College Freshman Parent Survival Tips

They have made it!  Your student(s) has successfully completed the high school years and are looking forward to their first year of college life.  They are so excited, but you may be more nervous than excited.  You may be a but anxious about your “baby” heading off to the fresh air of the college campus.  Even if they are staying locally, college life is a whole new world.  And you, as the parent, have a whole new role.  So here are some parent survival tips for those with college freshman

Parent Tip #1: Remember you are not forgotten.

The number one concern parents have about their child entering college life is losing touch with their student.  And it makes sense that this is a concern.  For the past 18-19 years, the parent has been right there for every major event in the life of their student.  But now, there is a strange separation.  You should celebrate your child maturing into an adult.  But sometimes this separation causes a great deal of anxiety.  So remember, you are not forgotten, but you should take deliberate steps to stay connected.  That brings us to the second of our Parent Survival Tips.

Parent Tip #2: Remember to stay Connected

The number one way you stay connected with your student while they are in college is to communicate with them.  This may be a bit tricky because college schedules can get crazy.  However, you can find time.  Many families choose to have a specific time that they connect with their child.  You can schedule time on the calendar before it gets taken by classes, study, work or party time.

Also, you need to know that once your child enters college, their privacy is protected by the Family Educational Rights and Privacy Act (FERPA).  You should familiarize yourself with the the particulars of this law.  FERPA was designed to protect the private information of the college student.  You as the parent(s)/guardian(s) have to ask for permission to view this information.  Here is how the law reads, “schools must have written permission from the parent or eligible student in order to release any information from a student’s education record.”  So make sure you and your student sign the pertinent documentation if you would like access to this school information.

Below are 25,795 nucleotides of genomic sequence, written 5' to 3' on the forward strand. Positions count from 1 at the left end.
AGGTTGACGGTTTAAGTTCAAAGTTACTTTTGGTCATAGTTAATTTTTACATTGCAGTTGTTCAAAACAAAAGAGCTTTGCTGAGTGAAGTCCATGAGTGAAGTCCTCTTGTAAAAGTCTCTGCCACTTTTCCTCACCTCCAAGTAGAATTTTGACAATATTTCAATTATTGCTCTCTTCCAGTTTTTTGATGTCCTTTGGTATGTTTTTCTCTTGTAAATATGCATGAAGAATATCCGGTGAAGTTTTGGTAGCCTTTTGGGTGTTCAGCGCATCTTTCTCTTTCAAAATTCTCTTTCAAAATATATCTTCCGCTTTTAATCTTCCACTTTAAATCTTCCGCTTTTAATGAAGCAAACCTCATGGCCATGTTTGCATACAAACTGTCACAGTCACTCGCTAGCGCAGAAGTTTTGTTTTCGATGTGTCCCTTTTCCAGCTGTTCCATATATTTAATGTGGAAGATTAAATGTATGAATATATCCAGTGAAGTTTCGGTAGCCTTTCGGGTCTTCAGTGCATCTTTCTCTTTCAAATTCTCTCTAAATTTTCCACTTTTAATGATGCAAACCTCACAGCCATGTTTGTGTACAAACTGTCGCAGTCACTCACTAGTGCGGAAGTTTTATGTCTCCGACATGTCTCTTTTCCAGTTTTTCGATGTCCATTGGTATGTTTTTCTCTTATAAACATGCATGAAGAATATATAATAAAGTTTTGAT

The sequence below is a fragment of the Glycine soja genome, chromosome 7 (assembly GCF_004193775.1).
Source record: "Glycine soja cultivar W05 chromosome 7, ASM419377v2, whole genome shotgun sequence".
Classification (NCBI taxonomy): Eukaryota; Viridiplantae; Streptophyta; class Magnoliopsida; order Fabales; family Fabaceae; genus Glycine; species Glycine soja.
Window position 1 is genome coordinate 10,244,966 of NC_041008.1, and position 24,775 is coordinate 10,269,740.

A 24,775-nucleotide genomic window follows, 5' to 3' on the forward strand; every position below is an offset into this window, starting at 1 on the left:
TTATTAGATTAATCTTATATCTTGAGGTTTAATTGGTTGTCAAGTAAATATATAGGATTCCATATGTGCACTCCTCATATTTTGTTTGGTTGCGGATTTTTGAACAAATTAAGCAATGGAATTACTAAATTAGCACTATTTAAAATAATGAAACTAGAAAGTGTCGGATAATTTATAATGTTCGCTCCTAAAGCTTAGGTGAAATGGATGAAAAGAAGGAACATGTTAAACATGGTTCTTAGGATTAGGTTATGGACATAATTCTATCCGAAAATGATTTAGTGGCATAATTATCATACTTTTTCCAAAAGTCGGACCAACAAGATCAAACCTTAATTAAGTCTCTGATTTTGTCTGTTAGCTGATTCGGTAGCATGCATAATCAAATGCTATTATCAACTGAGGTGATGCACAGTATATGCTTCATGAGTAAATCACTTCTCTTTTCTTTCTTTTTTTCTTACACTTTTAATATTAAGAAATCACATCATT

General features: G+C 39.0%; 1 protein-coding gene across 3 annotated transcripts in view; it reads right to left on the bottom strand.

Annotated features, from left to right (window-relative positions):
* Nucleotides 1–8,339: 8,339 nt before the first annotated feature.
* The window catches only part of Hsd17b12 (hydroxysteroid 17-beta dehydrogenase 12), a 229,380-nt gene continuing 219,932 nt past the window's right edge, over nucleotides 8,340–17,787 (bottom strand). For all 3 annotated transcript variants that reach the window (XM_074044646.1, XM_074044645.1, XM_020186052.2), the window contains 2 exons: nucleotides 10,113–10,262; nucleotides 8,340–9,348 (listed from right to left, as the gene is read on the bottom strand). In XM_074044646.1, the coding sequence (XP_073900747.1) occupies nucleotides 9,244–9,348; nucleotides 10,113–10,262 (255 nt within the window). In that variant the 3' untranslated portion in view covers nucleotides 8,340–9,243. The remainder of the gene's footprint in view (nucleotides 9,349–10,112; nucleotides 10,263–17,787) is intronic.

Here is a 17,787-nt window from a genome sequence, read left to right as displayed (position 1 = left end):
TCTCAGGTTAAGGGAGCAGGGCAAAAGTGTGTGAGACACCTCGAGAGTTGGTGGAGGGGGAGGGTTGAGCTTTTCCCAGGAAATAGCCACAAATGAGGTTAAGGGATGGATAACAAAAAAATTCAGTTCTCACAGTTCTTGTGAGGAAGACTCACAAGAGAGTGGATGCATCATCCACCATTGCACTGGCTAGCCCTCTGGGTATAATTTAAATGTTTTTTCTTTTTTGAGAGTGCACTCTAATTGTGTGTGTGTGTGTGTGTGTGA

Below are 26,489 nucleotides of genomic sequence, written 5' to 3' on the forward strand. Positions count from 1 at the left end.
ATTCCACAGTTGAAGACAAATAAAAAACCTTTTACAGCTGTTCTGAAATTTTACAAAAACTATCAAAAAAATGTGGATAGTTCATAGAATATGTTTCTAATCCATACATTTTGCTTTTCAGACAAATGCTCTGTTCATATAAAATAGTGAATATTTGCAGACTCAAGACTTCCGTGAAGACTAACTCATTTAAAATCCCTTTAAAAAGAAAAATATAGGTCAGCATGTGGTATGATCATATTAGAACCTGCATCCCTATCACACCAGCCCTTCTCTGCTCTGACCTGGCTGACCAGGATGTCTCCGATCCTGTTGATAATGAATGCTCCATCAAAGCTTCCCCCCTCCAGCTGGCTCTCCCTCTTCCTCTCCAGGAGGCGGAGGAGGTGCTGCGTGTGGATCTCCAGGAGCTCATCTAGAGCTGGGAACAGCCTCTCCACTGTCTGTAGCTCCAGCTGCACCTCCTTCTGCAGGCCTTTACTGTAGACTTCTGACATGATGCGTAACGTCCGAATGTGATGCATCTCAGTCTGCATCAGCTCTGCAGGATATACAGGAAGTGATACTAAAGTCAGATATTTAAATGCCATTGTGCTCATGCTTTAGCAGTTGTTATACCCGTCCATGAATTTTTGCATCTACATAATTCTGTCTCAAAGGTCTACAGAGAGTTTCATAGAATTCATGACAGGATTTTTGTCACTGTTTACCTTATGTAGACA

Parent Tip #3: Remember to evaluate the plan

The third of our Parent Survival Tips is to evaluate the plan.  As you connect with your student, make sure you evaluate your college financial plan.  If you are wise, you and your student has developed a college financial plan.  You will need to include all the income and spending plans for the semester/year.  Then evaluate this plan on a monthly basis.  It does not need to be a thorough evaluation, but rather a check-up.  For many students this is the first time they will need to be concerned with a budget.  Financial planning is an important lesson your child will learn during their college life.

We are sure there are many other parent survival tips that you will learn over the coming months.  Be sure to comment below to share some of your favorite parent survival tips.

Creating a College Budget

The most beneficial assignment in preparing for your college financial needs is creating a college budget.  In fact, it’s probably one of the most powerful tools in the entire financial planning industry.  But for college students it is particularly significant.  By creating a college budget you will experience a greater freedom in your finances than many of your peers.  Here are some of the basics you need to know for creating your college budget.

Creating a College Budget: Why?